Watchdog’s figures lead to a call for the play equipment to be on soft surfaces

A child safety watchdog has raised concerns about bouncy castles after a boy suffered a serious head injury at an amusement centre in Hawkes Bay.

Zaybein Wathey, 10, remains in Starship children's hospital in Auckland with a double skull fracture sustained after falling head-first on to concrete at Inflatable World in Napier.

SafeKids director Ann Weaver yesterday released figures provided by Starship showing 16 children with serious injuries from bouncy castles had been admitted to the hospital in the past five years.

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"Considering how many children participate in these kinds of activities there is a low number who require hospitalisation but when it does happen it can be quite severe, as we've seen with this latest case."

Ms Weaver said playgrounds had to be on soft surfaces such as rubber or grass and she believed bouncy castles should be too.

"It's a concern for me that they are being inflated on top of concrete."

Zaybein suffered a 25-minute seizure after the incident on July 7.

His mother, Haley Wathey, said her son fell head-first on to concrete after an inflated column came loose and exposed a concrete hole. Everyone heard a huge "thwack" when he hit the ground, she said.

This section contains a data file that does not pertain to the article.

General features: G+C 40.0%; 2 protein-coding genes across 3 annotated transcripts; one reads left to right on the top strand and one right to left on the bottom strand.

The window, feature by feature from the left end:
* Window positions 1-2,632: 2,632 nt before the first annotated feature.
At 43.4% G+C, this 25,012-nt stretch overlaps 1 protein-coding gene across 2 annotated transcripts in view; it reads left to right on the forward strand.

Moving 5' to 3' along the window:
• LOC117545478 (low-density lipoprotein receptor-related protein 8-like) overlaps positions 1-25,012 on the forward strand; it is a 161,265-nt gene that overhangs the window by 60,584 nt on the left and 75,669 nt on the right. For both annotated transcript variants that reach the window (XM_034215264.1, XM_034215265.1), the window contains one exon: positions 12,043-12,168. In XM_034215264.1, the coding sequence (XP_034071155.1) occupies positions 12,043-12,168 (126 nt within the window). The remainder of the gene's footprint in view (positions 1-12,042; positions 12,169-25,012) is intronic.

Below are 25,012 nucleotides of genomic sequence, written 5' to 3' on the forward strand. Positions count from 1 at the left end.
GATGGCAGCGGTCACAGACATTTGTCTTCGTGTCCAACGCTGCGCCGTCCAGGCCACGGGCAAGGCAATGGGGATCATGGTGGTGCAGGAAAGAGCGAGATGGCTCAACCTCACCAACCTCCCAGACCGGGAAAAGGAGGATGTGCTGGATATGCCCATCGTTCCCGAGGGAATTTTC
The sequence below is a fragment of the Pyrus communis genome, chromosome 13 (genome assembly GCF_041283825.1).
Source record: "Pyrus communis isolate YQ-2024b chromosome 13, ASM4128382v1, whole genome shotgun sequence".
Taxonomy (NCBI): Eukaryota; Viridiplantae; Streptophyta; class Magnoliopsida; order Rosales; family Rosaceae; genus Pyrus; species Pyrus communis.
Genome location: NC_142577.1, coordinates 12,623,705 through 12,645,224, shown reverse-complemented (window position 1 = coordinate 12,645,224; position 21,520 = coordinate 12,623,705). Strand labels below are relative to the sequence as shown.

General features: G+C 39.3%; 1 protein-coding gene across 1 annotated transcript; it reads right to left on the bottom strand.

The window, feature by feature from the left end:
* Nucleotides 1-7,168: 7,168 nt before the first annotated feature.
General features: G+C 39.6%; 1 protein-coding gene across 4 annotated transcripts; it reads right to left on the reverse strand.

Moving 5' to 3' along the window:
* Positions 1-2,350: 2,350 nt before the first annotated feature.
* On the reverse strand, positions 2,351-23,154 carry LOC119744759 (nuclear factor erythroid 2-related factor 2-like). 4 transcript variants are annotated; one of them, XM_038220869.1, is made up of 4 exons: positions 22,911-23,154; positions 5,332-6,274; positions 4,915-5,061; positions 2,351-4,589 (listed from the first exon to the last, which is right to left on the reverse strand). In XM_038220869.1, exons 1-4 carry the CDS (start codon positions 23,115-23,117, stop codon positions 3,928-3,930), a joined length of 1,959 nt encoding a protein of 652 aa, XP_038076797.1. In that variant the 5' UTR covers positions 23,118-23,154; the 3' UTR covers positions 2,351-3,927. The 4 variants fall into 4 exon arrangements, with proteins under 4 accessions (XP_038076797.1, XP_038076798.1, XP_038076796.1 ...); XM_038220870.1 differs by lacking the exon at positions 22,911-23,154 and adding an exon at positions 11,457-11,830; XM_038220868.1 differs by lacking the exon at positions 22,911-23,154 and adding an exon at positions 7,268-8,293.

The boy was flown to Starship where he is still experiencing intense headaches and tiredness.

It's understood another person broke a leg at the centre an hour after Zaybein's incident.

Yesterday, another complaint about the centre emerged.

Napier mother Flora Scheuerl said she dropped her 6-year-old son Hans at a birthday party there on June 26.

When she returned she found Hans sitting quietly while the other children played, she said.

"I was told that he had a hard fall. He had landed on his head on an exposed piece of concrete."

Hans began vomiting and was rushed to the emergency department, Mrs Scheuerl said.

Inflatable World director Gary Adamson said all three incidents were being investigated by the company, which has 11 branches.

Management decided on Monday to close the Napier centre temporarily while it investigated what safety procedures were in place. The other outlets were still operating.

Worksafe NZ is also investigating the injuries to Zaybein.

Mr Adamson said he intended on making the findings public.

"We'll do whatever we can to help there but at the moment we're focused on making sure that this doesn't happen anywhere else at Inflatable World and getting it right for the safety of our customers."

Mr Adamson said Zaybein's injury was "devastating" and the company had offered its support to his family.

Meanwhile Zaybein's mother has found Nevenka Pervan, the woman who cradled her son after his fall.

"It took at least a week and a bit ... I just thanked her and thanked her ... she was an angel. I spoke to the medical team and they said if she had moved him he would have suffered severe brain damage.

"She was his lifesaver. She was there the whole time, she held him like he was her own while he was having seizures in her arms and she was calm and protective. She is part of the family now. As soon as he is better we are going to see her and say thank you."

An ACC spokeswoman said there had been about 774 incidents relating to bouncy castles or inflatable objects in 2014 and about 392 this year.